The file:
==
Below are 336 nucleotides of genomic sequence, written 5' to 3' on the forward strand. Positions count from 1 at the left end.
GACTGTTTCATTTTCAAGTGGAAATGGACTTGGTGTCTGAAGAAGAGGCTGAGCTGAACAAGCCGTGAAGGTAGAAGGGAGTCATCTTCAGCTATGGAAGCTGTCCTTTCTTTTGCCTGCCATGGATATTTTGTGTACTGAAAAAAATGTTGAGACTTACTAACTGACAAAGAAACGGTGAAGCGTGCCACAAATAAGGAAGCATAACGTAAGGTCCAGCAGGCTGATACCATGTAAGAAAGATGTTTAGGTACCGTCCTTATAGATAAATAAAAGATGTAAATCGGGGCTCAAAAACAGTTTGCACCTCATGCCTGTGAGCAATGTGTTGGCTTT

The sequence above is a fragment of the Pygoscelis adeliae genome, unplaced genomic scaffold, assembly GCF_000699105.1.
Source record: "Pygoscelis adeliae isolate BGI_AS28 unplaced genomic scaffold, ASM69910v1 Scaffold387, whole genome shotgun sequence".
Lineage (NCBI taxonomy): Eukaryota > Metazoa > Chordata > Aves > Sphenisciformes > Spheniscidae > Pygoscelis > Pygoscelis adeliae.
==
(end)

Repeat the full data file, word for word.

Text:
Below are 336 nucleotides of genomic sequence, written 5' to 3' on the forward strand. Positions count from 1 at the left end.
GACTGTTTCATTTTCAAGTGGAAATGGACTTGGTGTCTGAAGAAGAGGCTGAGCTGAACAAGCCGTGAAGGTAGAAGGGAGTCATCTTCAGCTATGGAAGCTGTCCTTTCTTTTGCCTGCCATGGATATTTTGTGTACTGAAAAAAATGTTGAGACTTACTAACTGACAAAGAAACGGTGAAGCGTGCCACAAATAAGGAAGCATAACGTAAGGTCCAGCAGGCTGATACCATGTAAGAAAGATGTTTAGGTACCGTCCTTATAGATAAATAAAAGATGTAAATCGGGGCTCAAAAACAGTTTGCACCTCATGCCTGTGAGCAATGTGTTGGCTTT

The sequence above is a fragment of the Pygoscelis adeliae genome, unplaced genomic scaffold, assembly GCF_000699105.1.
Source record: "Pygoscelis adeliae isolate BGI_AS28 unplaced genomic scaffold, ASM69910v1 Scaffold387, whole genome shotgun sequence".
Lineage (NCBI taxonomy): Eukaryota > Metazoa > Chordata > Aves > Sphenisciformes > Spheniscidae > Pygoscelis > Pygoscelis adeliae.